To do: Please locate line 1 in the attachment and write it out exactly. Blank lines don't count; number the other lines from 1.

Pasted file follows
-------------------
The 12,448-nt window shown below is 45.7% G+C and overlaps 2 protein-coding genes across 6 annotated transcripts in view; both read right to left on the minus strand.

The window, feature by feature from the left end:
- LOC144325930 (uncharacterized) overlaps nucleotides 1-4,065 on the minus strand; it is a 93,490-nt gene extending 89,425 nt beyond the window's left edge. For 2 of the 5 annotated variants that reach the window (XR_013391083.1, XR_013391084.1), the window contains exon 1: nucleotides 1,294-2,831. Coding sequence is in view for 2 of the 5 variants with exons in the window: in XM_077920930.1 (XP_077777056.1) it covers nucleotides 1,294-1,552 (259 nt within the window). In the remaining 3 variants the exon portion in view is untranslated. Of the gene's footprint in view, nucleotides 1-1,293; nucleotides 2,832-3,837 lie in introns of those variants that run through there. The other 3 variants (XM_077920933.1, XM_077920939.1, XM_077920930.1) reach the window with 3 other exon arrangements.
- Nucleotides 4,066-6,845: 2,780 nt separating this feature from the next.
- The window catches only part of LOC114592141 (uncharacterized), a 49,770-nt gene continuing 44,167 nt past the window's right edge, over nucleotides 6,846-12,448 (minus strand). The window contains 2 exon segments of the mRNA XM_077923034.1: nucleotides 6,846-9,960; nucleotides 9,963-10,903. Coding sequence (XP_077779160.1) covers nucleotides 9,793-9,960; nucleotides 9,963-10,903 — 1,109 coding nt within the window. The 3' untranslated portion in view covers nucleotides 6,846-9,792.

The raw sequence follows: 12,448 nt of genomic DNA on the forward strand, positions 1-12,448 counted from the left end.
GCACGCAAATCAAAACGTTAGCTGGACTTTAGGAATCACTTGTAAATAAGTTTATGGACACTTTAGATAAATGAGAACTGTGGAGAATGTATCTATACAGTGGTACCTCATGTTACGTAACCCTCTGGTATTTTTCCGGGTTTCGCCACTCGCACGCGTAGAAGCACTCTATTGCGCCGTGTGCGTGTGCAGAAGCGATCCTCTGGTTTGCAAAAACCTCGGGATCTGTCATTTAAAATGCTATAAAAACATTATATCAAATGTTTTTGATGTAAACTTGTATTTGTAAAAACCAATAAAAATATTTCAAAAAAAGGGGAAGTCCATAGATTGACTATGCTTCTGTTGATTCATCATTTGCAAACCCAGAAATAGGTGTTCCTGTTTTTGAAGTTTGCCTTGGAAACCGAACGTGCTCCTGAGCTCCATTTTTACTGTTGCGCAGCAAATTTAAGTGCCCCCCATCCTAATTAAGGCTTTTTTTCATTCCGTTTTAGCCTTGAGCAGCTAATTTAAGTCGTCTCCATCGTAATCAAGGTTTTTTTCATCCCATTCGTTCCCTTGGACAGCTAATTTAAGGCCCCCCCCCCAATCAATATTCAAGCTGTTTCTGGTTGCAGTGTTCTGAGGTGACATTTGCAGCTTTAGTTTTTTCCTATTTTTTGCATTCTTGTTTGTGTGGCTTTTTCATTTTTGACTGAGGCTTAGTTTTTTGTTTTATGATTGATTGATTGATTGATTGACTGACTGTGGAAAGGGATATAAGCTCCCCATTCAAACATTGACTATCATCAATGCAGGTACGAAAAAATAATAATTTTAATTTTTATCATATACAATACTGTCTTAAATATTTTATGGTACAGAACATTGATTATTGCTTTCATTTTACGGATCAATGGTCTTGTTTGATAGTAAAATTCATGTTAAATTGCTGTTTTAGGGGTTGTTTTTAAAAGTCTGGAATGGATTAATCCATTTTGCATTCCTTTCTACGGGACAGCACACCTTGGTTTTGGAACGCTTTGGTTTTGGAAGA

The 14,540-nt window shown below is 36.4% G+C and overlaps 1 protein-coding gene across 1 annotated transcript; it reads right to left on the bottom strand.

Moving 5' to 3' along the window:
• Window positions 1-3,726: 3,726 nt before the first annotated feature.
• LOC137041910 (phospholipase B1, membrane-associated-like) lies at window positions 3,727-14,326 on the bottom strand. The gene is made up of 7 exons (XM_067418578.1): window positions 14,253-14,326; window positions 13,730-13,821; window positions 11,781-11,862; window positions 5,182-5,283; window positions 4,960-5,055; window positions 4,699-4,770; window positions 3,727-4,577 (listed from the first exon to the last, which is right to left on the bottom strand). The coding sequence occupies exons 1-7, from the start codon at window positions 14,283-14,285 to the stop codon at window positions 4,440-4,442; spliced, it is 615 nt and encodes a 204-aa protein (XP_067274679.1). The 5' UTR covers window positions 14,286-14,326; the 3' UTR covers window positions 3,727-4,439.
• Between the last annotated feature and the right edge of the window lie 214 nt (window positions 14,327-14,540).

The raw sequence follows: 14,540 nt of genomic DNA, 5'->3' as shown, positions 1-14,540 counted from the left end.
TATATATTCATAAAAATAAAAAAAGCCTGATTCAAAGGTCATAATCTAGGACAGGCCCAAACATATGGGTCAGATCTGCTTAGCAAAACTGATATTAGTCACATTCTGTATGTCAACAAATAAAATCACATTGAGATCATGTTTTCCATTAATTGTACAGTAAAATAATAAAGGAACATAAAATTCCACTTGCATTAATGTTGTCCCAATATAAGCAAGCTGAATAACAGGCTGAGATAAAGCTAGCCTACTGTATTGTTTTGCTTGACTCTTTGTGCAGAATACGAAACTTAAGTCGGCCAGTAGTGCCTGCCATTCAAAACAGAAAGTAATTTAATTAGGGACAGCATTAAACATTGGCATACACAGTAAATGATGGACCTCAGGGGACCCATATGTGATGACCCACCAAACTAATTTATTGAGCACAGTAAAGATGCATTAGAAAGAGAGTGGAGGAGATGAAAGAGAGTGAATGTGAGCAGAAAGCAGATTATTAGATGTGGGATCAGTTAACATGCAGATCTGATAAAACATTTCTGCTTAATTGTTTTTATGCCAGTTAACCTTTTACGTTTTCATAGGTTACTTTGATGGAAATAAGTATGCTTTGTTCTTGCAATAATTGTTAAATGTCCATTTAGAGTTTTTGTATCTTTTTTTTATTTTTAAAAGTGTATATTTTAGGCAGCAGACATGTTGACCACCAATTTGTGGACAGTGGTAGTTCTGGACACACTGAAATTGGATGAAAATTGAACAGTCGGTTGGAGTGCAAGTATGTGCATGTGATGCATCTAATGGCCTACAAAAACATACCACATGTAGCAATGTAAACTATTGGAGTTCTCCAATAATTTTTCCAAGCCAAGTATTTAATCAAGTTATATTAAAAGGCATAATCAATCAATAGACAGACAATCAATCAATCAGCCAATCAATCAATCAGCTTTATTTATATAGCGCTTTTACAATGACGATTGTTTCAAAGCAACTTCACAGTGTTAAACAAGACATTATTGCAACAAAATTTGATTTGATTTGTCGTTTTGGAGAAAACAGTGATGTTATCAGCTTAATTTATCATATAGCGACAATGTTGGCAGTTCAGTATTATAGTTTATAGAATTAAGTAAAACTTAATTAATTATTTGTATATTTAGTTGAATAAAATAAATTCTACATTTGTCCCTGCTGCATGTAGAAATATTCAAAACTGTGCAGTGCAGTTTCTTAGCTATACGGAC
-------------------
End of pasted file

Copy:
The 12,448-nt window shown below is 45.7% G+C and overlaps 2 protein-coding genes across 6 annotated transcripts in view; both read right to left on the minus strand.